Tuesday, June 28, 2011

Draconian - A Rose For The Apocalypse (2011)

When last we left Sweden's Draconian, they had blown Murmaider away with their 2005 offering, "Arcane Rain Fell", and left me with a heavy heart after 2008's "Turning Season Within." Now, staying on their "every three years" schedule, the band are set to release their newest and most complete album to date. And with "A Rose For The Apocalypse," the band take their sound to new heights, and your emotions to dark, new lows.

The apocalypse begins with a double bass attack, something "The Drowning Age" carries throughout. Dark, distorted chugging accompanies the otherworldly growls of frontman Anders Jacobsson. But, as with past releases, he is so often offset by the beauty of Lisa Johansson. The music slows to a doom styled crawl, with ominous spoken words layered on top of whining guitars and a booming kick drum. Following the solid writing and structure, we end where we began, and acoustic guitars fade out.

Dialing back the aggression slightly, "The Last Hour Ancient Sunlight" leads with Johansson's angelic tones, before drums build and Jacobsson takes over storytelling duties. His screams have grown in depth, cutting through the heavy drums and guitar work. He takes the track into the depths of Hell with each growl. A guitar melody brings you to "End Of The Rope," guided by blasting snares and rapid kicks. Dueling guitars form the body of the verse, allowing Jacobsson to deliver his lyrical power. Don't get lost in his harsh presentation, for their are well crafted lyrics contained therein. Johansson soothes your sonic wounds in each of her divine passages. A soft, echoing keyboard carries you out.

Johansson voice, too, has grown in power and passion, as is evident on "Elysian Night." Adding some effects to her backing vocals proves key, creating a ghostly feel when combined with keyboards and synths. Layer after layer, coming together in glorious, evil harmony. Drums continue to hammer away, clearing a path for deafening growls. A soft interlude featuring lightly spoken words caps things off. "Deadlight" does something you rarely see throughout the bands catalog. It pairs both harsh and clean female vocals together, on top of one another. The contrast is breathtaking. Blistering double bass work and high speed bass lines enter in "Dead World Assembly," coming to an abrupt halt when vocals enter. The tempo drops, the volume evens out, and Johansson leads. Like a dance, she then allows Jacobsson to spring forward with a thundering build of instruments and violence.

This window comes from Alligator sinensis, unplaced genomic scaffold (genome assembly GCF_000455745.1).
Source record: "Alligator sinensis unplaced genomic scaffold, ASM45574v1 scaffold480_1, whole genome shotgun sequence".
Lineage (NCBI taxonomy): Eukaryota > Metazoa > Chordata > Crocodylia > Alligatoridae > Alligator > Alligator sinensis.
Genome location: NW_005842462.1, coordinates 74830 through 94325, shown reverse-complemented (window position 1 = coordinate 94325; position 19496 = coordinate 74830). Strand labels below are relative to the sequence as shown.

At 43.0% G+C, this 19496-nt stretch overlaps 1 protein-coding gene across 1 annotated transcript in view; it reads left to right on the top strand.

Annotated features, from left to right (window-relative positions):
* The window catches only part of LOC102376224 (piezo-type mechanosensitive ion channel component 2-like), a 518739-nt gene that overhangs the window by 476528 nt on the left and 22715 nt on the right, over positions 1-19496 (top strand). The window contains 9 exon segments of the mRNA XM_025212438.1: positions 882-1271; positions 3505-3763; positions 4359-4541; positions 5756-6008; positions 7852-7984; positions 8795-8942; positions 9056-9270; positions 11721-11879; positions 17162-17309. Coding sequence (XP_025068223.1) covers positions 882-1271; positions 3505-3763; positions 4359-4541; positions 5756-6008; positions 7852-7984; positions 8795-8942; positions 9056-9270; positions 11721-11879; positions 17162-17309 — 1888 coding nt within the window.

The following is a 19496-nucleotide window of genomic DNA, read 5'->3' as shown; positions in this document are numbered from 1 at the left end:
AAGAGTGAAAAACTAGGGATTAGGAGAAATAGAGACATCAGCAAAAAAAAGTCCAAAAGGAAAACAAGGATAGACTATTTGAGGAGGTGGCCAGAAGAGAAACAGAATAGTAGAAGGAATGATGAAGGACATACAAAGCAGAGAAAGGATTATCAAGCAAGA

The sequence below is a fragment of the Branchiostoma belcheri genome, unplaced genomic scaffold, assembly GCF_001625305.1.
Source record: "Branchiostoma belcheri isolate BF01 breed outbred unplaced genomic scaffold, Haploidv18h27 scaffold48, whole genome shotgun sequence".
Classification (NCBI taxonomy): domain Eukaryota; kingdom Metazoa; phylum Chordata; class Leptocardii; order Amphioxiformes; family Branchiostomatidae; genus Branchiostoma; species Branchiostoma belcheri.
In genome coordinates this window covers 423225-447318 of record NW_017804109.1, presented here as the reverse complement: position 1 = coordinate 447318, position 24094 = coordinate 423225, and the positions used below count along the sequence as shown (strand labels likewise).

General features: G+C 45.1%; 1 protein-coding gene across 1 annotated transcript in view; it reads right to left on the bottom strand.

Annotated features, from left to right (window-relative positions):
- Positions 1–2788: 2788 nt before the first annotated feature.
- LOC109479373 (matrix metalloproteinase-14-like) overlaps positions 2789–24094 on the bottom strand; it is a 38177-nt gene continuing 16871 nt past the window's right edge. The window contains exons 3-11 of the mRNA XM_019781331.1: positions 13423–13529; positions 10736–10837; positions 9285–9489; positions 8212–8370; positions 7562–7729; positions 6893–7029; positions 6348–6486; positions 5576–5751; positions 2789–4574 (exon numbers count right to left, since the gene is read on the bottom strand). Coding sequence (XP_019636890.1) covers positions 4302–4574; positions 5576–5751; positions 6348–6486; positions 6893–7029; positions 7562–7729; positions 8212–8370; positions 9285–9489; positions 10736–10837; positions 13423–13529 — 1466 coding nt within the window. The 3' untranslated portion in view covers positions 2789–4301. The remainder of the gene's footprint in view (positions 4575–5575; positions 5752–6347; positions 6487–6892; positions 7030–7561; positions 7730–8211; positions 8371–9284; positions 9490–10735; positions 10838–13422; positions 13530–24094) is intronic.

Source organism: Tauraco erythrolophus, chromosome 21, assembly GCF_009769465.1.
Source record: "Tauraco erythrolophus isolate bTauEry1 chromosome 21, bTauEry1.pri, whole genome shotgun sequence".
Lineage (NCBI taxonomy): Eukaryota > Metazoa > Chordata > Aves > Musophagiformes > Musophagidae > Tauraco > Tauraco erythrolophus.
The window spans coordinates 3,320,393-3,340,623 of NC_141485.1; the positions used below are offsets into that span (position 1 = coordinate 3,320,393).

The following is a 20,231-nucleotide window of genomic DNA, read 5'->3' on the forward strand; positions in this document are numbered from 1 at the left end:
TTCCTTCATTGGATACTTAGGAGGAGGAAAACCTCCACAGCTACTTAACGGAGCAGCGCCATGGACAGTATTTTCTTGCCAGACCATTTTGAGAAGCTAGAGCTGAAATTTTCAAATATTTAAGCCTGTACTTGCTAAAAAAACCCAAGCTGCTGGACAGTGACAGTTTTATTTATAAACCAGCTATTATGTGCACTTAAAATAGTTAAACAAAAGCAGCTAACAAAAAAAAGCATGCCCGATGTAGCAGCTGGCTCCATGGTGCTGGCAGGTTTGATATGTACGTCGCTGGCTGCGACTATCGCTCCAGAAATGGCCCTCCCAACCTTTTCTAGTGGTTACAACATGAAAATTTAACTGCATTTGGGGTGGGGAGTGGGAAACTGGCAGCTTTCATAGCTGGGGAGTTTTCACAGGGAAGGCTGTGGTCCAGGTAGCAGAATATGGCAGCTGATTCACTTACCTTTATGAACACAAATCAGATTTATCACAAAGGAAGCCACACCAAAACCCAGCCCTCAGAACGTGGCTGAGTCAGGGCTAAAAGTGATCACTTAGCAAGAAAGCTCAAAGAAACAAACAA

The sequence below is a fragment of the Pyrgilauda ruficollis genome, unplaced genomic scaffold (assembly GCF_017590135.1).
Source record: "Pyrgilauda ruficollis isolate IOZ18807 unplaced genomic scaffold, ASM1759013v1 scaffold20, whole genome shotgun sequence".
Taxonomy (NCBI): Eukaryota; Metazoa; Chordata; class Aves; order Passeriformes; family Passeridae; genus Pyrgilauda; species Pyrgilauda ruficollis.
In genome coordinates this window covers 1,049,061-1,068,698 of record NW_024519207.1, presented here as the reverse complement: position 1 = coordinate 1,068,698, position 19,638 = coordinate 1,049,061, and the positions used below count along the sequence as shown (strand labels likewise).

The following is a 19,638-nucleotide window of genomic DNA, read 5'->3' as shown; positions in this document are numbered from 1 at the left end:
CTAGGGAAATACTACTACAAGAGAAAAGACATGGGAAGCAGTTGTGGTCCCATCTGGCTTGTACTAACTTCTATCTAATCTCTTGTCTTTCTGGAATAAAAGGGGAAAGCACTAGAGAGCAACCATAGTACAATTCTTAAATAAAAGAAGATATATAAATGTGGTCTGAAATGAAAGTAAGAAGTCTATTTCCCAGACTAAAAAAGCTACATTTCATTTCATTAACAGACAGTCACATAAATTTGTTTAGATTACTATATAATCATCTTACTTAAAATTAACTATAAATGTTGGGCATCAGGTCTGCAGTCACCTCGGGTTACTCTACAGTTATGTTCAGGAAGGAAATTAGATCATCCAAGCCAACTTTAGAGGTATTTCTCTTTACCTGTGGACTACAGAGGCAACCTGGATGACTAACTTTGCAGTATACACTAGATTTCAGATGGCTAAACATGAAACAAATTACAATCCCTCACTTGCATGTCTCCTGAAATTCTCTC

Acoustic strings introduce "A Phantom Dissonance" before the guitars tear down the walls. The band balance beauty and brawn, cutting back and forth flawlessly time and again. The song builds to a fury, then cuts back to a flowing work of art. There is an ethereal haze created in "The Quiet Storm," a track with a most fitting name. Acoustic strums are all Johansson needs, as her effects-tinged voice comes through like old time radio. Even as the destructive voice of Jacobsson enters, the music slowly descends to madness. he welcomes the oncoming storm, as do you, knowing that gritty guitars will aid you.

The album moves to a finish with the chugging work on "The Death Of Hours," a track that combines the dirty, sludge guitar work with darting melodic picking. The harsh male vocals are at their devastating best, destroying everything in sight. That low, hollow kick drum that has become a Draconian signature is always there, like thunder before the lightning. Brilliant, depresssing spoken words hand off the outro to a guitar solo. A fitting end to a emotional journey. Unless, of course, the digipak version of the album is in your hands. In that case, "Wall Of Sighs" will be your finale, with a beautiful violin solo that is as impressive as it is saddening.

Once again, Draconian assert themselves at the head of the class. One crushing track after another, the band prove that this is not a stale genre. They have honed their skills, developed their craft, and come back better than ever. There is always a shared concern among fans when bands take so much time between albums, especially when there is limited touring in between. But is simply not a problem for these Swedes. If this is what the apocalypse has in store for us, then bring it on.


Official Site - http://www.draconian.se/
Myspace - http://www.myspace.com/draconianmusic

1 comment:

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